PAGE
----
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On This Day: First U.S. dogfight occurs as part of WWI

On April 14, 1918, two U.S. pilots of the shot down two enemy German planes during World WarII, the first U.S.-involved dogfight in history.

By UPI Staff
On This Day: First U.S. dogfight occurs as part of WWI
On April 14, 1918, two U.S. pilots of the shot down two enemy German planes during World WarII, the first U.S.-involved dogfight in history. One of the pilots, Lt. Douglas Campbell, became the first U.S. flying ace. File Photo courtesy the U.S. Army

April 14 (UPI) -- On this date in history:

In 1775, the first slavery abolition society in North America was founded by Benjamin Franklin and Benjamin Rush.

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In 1828, Noah Webster published his American Dictionary of the English Language. It was the first dictionary of American English to be published.

In 1861, the flag of the Confederacy was raised over Fort Sumter, S.C., as Union troops there surrendered in the early days of the Civil War.

In 1865, John Wilkes Booth shot President Abraham Lincoln during a performance of Our American Cousin at Ford's Theatre in Washington. Lincoln died the next morning. He was succeeded by Vice President Andrew Johnson.

File Photo by Mike Theiler/UPI

In 1918, two U.S. pilots of the First Aero Squadron shot down two enemy German planes over the Allied Squadron Aerodome in France during World War I. It was the first U.S.-involved dogfight in history. One of the pilots, Lt. Douglas Campbell, would eventually shoot down five enemy aircraft, making him the first U.S. flying ace.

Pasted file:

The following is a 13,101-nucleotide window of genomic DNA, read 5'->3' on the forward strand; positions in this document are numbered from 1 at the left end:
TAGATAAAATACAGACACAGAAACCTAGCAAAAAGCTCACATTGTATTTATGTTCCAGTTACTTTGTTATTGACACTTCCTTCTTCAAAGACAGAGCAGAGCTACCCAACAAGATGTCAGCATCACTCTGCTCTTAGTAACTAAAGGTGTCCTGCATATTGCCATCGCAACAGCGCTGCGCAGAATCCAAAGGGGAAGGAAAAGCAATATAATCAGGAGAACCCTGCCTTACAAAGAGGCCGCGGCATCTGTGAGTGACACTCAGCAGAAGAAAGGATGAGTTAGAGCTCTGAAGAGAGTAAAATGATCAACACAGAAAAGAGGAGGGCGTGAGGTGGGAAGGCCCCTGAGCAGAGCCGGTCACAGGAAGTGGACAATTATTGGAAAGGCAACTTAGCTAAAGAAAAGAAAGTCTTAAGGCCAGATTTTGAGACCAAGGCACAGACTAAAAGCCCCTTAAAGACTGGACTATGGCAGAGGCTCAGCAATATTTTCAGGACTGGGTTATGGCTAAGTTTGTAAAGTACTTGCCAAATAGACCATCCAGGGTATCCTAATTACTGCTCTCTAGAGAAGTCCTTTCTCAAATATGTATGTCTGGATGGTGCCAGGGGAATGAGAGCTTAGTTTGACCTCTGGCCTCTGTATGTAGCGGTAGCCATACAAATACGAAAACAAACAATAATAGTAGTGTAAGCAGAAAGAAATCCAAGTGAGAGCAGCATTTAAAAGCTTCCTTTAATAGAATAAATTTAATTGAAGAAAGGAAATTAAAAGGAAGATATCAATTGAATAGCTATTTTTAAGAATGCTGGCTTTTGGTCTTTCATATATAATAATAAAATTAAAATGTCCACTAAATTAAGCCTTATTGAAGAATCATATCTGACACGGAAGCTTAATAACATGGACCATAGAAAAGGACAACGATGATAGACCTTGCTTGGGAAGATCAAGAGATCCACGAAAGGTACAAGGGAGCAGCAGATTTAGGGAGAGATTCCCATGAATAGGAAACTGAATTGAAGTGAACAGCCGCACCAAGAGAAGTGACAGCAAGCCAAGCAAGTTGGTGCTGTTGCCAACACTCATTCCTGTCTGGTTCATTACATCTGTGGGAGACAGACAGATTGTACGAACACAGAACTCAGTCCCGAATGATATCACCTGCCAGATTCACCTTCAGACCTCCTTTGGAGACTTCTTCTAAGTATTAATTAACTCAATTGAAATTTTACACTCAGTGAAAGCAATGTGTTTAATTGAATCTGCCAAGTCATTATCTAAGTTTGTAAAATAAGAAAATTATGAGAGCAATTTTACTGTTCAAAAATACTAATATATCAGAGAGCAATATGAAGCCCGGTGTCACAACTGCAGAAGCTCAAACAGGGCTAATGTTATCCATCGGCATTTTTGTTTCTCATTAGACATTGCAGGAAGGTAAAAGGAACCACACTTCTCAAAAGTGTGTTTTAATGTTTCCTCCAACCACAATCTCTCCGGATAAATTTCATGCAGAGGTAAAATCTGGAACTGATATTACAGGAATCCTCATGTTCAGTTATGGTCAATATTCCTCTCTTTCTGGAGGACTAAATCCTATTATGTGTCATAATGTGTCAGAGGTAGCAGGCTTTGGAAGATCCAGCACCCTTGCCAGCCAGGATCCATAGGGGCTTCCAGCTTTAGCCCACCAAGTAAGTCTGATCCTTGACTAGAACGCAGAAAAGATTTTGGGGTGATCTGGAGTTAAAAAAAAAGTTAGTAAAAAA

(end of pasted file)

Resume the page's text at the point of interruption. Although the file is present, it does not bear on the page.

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In 1927, the first Volvo was produced in Sweden.

In 1931, King Alfonso XIII was deposed, ending 981 years of monarchical rule in Spain, and ushering in the Second Spanish Republic, the republican regime that governed Spain from 1931 to 1939.

In 1939, The Grapes of Wrath by John Steinbeck was published.

In 1963, police broke up an Easter Sunday anti-segregation protest march in Birmingham, Ala., that saw African Americans attend services at two white churches.

In 1986, Bishop Desmond Tutu was named Anglican archbishop of Cape Town, South Africa.

In 1994, in what was called a tragic mistake, two U.S. warplanes shot down two U.S. Army helicopters in northern Iraq's no-fly zone. All 26 people aboard were killed.

In 2003, U.S. military officials declared that the principal fighting in Iraq was over after Marines captured Tikrit, Saddam Hussein's home town.

In 2007, 32 people died in the collision of a truck and a bus carrying elementary schoolchildren on a highway in Turkey.

In 2008, Silvio Berlusconi swept back into power in a third term as prime minister of Italy in a new election that gave him control of both houses of Parliament.

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File Photo by Debbie Hill/UPI

In 2010, the devastating magnitude-7.1 Yushu earthquake staggered northwest China. Officials reported the death toll eventually surpassed 2,600, with many thousands of people injured.

In 2013, Nicolas Maduro was elected president of Venezuela.

In 2018, Beyonce became the first black woman to headline the Coachella music festival in California. Her former Destiny's Child members, Kelly Rowland and Michelle Williams, joined her on stage for three songs.

File Photo by Jim Ruymen/UPI

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